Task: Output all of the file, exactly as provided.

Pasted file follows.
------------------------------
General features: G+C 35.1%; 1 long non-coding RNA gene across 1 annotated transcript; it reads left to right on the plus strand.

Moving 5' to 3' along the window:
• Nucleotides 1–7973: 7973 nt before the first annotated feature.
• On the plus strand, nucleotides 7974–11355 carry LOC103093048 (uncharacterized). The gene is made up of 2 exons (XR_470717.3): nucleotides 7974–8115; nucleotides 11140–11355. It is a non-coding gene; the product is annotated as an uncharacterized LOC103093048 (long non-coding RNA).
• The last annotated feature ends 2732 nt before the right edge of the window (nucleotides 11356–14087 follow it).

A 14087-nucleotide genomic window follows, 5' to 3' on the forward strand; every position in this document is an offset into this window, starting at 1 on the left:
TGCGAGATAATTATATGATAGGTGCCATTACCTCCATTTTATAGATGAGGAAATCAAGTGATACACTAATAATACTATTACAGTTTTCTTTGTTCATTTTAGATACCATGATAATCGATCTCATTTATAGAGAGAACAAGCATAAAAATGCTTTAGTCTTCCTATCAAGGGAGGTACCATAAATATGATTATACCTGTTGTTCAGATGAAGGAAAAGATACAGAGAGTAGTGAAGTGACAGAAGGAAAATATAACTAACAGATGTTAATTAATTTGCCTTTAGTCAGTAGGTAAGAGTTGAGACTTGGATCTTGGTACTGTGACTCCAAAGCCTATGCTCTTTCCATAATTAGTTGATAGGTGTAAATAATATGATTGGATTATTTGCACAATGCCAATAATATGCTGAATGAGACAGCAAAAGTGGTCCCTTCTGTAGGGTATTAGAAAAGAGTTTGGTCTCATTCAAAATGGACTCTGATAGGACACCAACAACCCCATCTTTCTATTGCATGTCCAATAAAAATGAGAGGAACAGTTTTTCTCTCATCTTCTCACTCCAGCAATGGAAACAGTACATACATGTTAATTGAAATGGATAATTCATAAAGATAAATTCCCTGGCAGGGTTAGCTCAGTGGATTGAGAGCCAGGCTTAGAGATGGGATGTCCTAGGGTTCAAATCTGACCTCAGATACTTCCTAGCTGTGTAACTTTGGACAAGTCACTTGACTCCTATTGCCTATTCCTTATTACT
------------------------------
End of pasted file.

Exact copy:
General features: G+C 35.1%; 1 long non-coding RNA gene across 1 annotated transcript; it reads left to right on the plus strand.

Moving 5' to 3' along the window:
• Nucleotides 1–7973: 7973 nt before the first annotated feature.
• On the plus strand, nucleotides 7974–11355 carry LOC103093048 (uncharacterized). The gene is made up of 2 exons (XR_470717.3): nucleotides 7974–8115; nucleotides 11140–11355. It is a non-coding gene; the product is annotated as an uncharacterized LOC103093048 (long non-coding RNA).
• The last annotated feature ends 2732 nt before the right edge of the window (nucleotides 11356–14087 follow it).

A 14087-nucleotide genomic window follows, 5' to 3' on the forward strand; every position in this document is an offset into this window, starting at 1 on the left:
TGCGAGATAATTATATGATAGGTGCCATTACCTCCATTTTATAGATGAGGAAATCAAGTGATACACTAATAATACTATTACAGTTTTCTTTGTTCATTTTAGATACCATGATAATCGATCTCATTTATAGAGAGAACAAGCATAAAAATGCTTTAGTCTTCCTATCAAGGGAGGTACCATAAATATGATTATACCTGTTGTTCAGATGAAGGAAAAGATACAGAGAGTAGTGAAGTGACAGAAGGAAAATATAACTAACAGATGTTAATTAATTTGCCTTTAGTCAGTAGGTAAGAGTTGAGACTTGGATCTTGGTACTGTGACTCCAAAGCCTATGCTCTTTCCATAATTAGTTGATAGGTGTAAATAATATGATTGGATTATTTGCACAATGCCAATAATATGCTGAATGAGACAGCAAAAGTGGTCCCTTCTGTAGGGTATTAGAAAAGAGTTTGGTCTCATTCAAAATGGACTCTGATAGGACACCAACAACCCCATCTTTCTATTGCATGTCCAATAAAAATGAGAGGAACAGTTTTTCTCTCATCTTCTCACTCCAGCAATGGAAACAGTACATACATGTTAATTGAAATGGATAATTCATAAAGATAAATTCCCTGGCAGGGTTAGCTCAGTGGATTGAGAGCCAGGCTTAGAGATGGGATGTCCTAGGGTTCAAATCTGACCTCAGATACTTCCTAGCTGTGTAACTTTGGACAAGTCACTTGACTCCTATTGCCTATTCCTTATTACT